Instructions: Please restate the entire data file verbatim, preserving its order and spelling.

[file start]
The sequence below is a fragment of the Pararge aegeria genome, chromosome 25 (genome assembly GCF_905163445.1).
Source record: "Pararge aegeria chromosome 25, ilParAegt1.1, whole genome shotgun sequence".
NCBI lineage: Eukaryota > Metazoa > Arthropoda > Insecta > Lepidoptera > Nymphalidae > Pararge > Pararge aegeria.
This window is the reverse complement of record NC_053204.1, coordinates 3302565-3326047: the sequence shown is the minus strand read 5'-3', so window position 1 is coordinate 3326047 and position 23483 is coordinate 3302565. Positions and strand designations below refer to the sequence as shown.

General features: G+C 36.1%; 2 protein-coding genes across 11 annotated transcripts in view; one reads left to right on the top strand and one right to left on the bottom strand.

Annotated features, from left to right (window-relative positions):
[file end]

The sequence below is a fragment of the Pararge aegeria genome, chromosome 25 (genome assembly GCF_905163445.1).
Source record: "Pararge aegeria chromosome 25, ilParAegt1.1, whole genome shotgun sequence".
NCBI lineage: Eukaryota > Metazoa > Arthropoda > Insecta > Lepidoptera > Nymphalidae > Pararge > Pararge aegeria.
This window is the reverse complement of record NC_053204.1, coordinates 3302565-3326047: the sequence shown is the minus strand read 5'-3', so window position 1 is coordinate 3326047 and position 23483 is coordinate 3302565. Positions and strand designations below refer to the sequence as shown.

General features: G+C 36.1%; 2 protein-coding genes across 11 annotated transcripts in view; one reads left to right on the top strand and one right to left on the bottom strand.

Annotated features, from left to right (window-relative positions):